APRIL 4–10 EVENTS CALENDAR ENTERTAINMENT THURSDAY, APRIL 4 AFRICAN PERCUSSION CONCERT You know how some people will think certain music is awesome while others will think it’s just “meh”? But then there’s music that, well, pretty much anyone would agree is awesome? African hand drumming, done well, definitely falls into the latter category. I don’t know why anyone would actually dislike it; it’s like seeing a really good YouTube video with 50 000 likes and 20 dislikes and thinking, “Who are those 20 idiots?” Anyway, a 30-member ensemble from UVic’s MUS 208-African Hand Drumming course will be treating audiences at this noon-hour concert to a wide variety of rhythms on the djembe, balafon and dundun. Sounds like a great way to spend a noon hour, don’t you think? Those pulsating beats could loosen up the most severe case of tight-assed-ness imaginable. For more info, call (250) 721-8634 or email concert@uvic.ca. UVic Phillip T. Young Recital Hall (MacLaurin Bldg.) Rm. B125. 12–1 p.m. Free. SATURDAY, APRIL 6 THIRD ANNUAL TARTAN DAY “If it’s not Scottish, it’s crap!” is a famous line (courtesy of Mike Myers in a classic SNL skit) that I admittedly disagree with — there are plenty of good non-Scottish things out there, including Nintendo Entertainment Systems and Nanaimo bars. But I wouldn’t dare argue that legendary statement with anyone at the Third Annual Tartan Day, lest they give me a good bollocking. In honour of National Tartan Day, Market Square will be full of non-crappy, all-Scottish activities including tartan weavers, bakers, pipers, dancers, Celtic bands and much more. Guys, this is your chance to finally go commando out in public in your kilt and have it be socially acceptable. For more info, visit sacsvictoria.com and click on events. Market Square (560 Johnson St.). 12–4 p.m. Free.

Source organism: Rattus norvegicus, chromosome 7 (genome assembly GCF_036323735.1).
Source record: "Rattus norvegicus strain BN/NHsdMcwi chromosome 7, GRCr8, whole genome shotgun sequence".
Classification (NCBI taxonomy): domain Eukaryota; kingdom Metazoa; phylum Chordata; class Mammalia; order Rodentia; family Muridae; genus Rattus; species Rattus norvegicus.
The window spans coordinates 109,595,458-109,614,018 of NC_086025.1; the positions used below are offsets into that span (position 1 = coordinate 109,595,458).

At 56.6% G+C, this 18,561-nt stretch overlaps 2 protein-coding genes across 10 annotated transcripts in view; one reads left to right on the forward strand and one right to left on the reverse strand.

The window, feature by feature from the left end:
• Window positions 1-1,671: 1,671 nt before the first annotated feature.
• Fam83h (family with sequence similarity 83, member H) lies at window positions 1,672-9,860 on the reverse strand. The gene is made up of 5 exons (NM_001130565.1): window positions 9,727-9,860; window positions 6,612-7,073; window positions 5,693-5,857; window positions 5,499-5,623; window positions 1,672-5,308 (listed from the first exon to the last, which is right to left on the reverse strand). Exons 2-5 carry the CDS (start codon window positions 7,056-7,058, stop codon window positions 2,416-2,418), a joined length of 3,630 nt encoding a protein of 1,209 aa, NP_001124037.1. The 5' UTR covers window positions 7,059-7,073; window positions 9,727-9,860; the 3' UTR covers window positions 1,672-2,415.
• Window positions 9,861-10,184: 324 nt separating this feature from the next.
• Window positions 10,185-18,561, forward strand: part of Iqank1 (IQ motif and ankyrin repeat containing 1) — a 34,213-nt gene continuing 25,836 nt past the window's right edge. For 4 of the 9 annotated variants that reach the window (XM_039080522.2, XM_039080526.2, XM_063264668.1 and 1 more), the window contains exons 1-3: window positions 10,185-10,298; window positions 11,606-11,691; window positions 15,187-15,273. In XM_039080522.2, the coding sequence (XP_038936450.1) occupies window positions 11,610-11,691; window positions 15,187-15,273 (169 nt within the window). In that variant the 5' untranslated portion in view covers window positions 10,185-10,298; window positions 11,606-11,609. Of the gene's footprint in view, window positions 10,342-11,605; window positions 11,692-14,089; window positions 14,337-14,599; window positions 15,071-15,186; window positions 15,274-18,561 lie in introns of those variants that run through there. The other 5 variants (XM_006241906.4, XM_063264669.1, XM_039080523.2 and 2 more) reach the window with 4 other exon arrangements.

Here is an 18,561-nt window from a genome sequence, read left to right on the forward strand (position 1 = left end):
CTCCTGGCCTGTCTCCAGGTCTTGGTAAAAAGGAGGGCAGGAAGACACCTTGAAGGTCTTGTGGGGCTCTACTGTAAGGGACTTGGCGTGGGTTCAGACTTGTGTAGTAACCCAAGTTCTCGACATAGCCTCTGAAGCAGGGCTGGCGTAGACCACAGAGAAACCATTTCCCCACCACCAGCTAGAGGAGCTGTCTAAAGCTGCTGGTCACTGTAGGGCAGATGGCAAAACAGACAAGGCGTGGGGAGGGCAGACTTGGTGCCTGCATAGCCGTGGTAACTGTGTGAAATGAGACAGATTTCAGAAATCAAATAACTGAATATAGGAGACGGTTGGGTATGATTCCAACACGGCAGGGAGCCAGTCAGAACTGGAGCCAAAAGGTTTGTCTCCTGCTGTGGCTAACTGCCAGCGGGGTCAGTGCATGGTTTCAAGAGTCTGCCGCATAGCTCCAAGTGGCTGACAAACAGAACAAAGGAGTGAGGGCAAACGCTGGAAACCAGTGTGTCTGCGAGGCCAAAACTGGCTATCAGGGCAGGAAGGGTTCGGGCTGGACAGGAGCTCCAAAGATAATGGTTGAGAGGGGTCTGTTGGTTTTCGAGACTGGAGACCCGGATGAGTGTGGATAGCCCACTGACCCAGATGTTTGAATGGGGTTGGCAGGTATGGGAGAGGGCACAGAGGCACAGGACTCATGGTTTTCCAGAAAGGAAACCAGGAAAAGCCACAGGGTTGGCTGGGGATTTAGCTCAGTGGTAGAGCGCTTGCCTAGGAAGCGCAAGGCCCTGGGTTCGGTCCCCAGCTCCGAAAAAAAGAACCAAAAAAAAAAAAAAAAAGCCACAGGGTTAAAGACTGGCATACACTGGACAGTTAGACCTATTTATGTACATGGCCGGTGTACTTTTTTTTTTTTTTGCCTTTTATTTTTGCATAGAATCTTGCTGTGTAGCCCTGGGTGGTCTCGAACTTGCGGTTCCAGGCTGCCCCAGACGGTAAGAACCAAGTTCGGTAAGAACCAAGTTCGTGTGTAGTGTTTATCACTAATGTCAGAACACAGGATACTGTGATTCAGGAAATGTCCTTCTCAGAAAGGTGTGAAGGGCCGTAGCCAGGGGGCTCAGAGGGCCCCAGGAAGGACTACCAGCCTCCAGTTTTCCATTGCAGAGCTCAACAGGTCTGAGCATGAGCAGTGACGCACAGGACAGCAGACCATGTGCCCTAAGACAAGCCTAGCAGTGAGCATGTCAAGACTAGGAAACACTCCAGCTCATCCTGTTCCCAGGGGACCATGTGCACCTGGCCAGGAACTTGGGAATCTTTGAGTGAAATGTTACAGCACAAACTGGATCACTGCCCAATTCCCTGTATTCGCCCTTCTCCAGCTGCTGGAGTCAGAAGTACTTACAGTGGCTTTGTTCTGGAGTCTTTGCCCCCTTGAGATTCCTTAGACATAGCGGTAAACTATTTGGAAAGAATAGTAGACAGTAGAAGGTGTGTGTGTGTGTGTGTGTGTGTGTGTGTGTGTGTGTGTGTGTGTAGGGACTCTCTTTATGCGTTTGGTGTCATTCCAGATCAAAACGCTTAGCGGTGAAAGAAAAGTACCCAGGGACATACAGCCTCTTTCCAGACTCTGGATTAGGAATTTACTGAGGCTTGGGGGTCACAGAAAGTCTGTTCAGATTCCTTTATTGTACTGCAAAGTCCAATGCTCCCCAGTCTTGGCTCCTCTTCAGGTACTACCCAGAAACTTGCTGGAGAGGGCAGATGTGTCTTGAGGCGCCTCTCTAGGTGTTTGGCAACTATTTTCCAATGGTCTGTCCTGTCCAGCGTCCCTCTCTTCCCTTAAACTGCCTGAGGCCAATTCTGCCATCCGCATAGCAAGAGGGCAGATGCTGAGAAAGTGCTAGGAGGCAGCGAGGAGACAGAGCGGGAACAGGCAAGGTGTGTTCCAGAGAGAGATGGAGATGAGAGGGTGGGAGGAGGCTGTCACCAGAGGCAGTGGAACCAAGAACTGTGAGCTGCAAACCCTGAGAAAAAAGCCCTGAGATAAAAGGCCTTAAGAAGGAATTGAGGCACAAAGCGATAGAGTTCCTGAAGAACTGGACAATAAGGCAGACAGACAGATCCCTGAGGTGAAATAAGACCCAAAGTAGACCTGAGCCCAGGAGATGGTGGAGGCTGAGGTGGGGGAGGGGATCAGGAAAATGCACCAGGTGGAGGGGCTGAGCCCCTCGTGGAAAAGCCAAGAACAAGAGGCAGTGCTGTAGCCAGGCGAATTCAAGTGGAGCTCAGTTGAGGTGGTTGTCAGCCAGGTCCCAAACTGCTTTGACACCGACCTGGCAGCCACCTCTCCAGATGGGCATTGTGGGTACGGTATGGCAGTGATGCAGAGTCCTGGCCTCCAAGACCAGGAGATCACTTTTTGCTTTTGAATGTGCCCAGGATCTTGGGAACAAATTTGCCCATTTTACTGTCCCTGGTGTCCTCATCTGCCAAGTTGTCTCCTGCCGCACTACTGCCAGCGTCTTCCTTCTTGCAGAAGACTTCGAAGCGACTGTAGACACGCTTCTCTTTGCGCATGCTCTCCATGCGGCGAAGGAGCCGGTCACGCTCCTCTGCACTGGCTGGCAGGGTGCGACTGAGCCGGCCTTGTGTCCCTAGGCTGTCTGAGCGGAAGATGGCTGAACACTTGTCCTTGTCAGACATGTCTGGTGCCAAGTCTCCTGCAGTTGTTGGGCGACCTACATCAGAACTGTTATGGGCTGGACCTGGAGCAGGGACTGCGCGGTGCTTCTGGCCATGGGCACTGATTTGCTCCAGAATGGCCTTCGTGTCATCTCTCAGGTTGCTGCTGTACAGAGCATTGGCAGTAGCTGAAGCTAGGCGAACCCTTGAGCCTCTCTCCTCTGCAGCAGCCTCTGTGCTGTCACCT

ENVIRONMENT TUESDAY, APRIL 9 WHAT ON EARTH IS IN OUR STUFF? NON-RENEWABLE RESOURCES AND US Let’s face it — it’s just way too easy to take all the mountains of stuff that surround us for granted. It has to come from somewhere, doesn’t it? And we can only get so much stuff out of the earth before there is no more stuff to be had. If you’re not already aware of all this, then it is time to raise your awareness, no? Well, Dr. Eileen Van der Flier-Keller of UVic’s School of Earth and Ocean Sciences is here to school ya. She’ll be hosting a presentation discussing the non-renewable resources that go into creating the products we use in every facet of our daily lives. It’s not that this issue hasn’t occurred to me before, but I’m sure this lecture will be a real eye-opener. Does anyone else think that we’ll likely end up digging through our garbage dumps for stuff one day? For more info, visit events.uvic.ca and click on April 9. UVic Fraser Bldg., Rm. 159. 7:30–9:15 p.m. Free. WEDNESDAY, APRIL 10 WHITE WATER, BLACK GOLD (FILM SCREENING IN COLWOOD) Director David Lavallee’s documentary White Water, Black Gold investigates the controversial Alberta tar sands from a slightly different perspective: where does the water needed to run the massive project come from, what happens to it and where does it end up? And who (and what) is affected along the way? The answer to those questions leads to quite an interesting, sometimes breathtaking and definitely unsettling adventure. This screening is worth the trip out to Colwood for sure, and if you miss this one, there’ll be another one, also at 7 p.m., on Wednesday, April 17, at Esquimalt United Church (500 Admirals Rd.). For more info, visit sierraclub.bc.ca/events. Church of the Advent (510 Mt. View Ave.), 7–9 p.m. Free.